No Match Found
Climate change and environmental degradation are an existential threat to Europe and the world. To overcome these challenges, Europe needs a new growth strategy that transforms the Union into a modern, resource-efficient and competitive economy where there are no net emissions of greenhouse gases. By 2050 economic growth is decoupled from resource use no person and no place is left behind.
The “Green Deal” is the EU's new growth strategy that aims to transform the EU into a competitive economy, where economic growth is decoupled from resource use.
The European Green Deal provides a series of actions to:
It outlines investments needed and financing tools available, and explains how to ensure a just and inclusive transition.
Help Companies lead transition, using clean products and technologies.
Cut pollution to help human life, animals and plants
Become climate neutral by 2050
Protect EU citizens from environmental risks and impacts
In order to effectively implement the EU Green Deal, the EU needs to design a set of deeply transformative policies and ensure a just transition system for all regions and sectors.
The Commission estimated that in order to achieve the EU Green Deal, climate and energy targets an investment of €260 billion will be required by 2030.
The appendix to the EU Green Deal includes 50 actions to be implemented within 2019- 2021 in the form of regulations or directives related to climate, energy, circular economy, transportation, agriculture, financial services, biodiversity and waste management. It also includes action for updating existing applicable legislations (i.e. NFR).
Transition to Circular Economy will require many companies in the sector to apply changes to their operating model in order to meet relevant requirements. Examples of circular economy application include:
introducing a regulatory minimum percentage of recycled materials going into the manufacturing of products.
requirements to make products easier to recycle with minimum repairability specifications aimed at extending their lifetime.
use of economic instruments such as environmental taxation, green tax reforms and improved waste management.
New, more ambitious legislations related to building energy performance will be introduced accompanied by funding and incentives for energy efficiency upgrade.
EU and the Member States will engage in a ‘renovation wave’ of public and private buildings with the aim to reduce energy bills (which can also reduce poverty) and boost the construction sector and especially SMEs and local jobs.
Implementation and promotion of new sustainable development strategies will be increasingly requested for new investments and landmark projects.
The EU Green Deal promotes sustainable transports, including electrification of railways and use of clean energy vehicles and at the same time introduces strict fuel consumption and emissions monitoring and reporting requirements for shipping and aviation.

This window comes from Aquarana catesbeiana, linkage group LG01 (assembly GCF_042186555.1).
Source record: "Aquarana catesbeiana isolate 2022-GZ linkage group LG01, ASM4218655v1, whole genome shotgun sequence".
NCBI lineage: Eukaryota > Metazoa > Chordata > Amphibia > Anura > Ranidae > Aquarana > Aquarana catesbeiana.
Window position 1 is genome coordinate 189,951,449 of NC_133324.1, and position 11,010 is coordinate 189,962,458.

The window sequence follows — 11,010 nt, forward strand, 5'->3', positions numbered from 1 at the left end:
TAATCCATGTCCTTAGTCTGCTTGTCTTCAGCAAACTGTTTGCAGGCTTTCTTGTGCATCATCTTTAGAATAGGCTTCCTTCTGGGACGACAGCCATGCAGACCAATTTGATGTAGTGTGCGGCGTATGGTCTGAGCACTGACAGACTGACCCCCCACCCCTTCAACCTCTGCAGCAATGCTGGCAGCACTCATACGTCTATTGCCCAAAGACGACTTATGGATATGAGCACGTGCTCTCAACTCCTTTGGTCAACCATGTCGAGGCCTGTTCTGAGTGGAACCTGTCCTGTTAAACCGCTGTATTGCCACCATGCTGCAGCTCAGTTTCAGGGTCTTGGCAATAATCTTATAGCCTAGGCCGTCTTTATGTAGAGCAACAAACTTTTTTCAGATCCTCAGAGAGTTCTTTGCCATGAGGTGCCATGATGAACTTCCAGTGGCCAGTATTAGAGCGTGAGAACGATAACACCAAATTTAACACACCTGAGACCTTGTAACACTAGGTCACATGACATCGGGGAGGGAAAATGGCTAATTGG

Regarding marine transportation, the Green Deal along with the IMO 2050 GHG emissions reduction targets will lead Greek ship owners to invest in alternative fuels and develop sustainable fleets.
The Sustainable Finance Regulation will direct funding provided by Greek and international financial institutions, funds and private equity investors towards sustainable investments. The ESG (Environmental, Social, Governance) factors will be integrated into financial institutions’ credit rating, shifting financing into sustainable sectors and activities.
Although the EU Green Deal currently does not have specific provisions for tourism, we expect that it is a sector which will be highly affected. Greece's geographical location and natural wealth offer opportunities for the development of sustainable tourism. Key targets of sustainable tourism include:
Protection of natural environment, waste management, and cultural resources.
Support of the wellbeing of the local communities.
Limitation of the environmental impact of tourism-related transport (sea or air transport);
Financing of green tourism infrastructure and application of circular economy.
Improving the quality of tourism jobs.
Since the outbreak of the COVID-19 pandemic, there has been a lot of discussion and conflicting views on its implications on the implementation of the Green Deal. However, key stakeholders have recently declared their commitment to its achievement and expressed that the need for a green transition is reinforced even further as a framework to boost recovery after the pandemic. Below you may find key announcements, press releases and reports issued by officials from the EU, the commissions and relevant committees: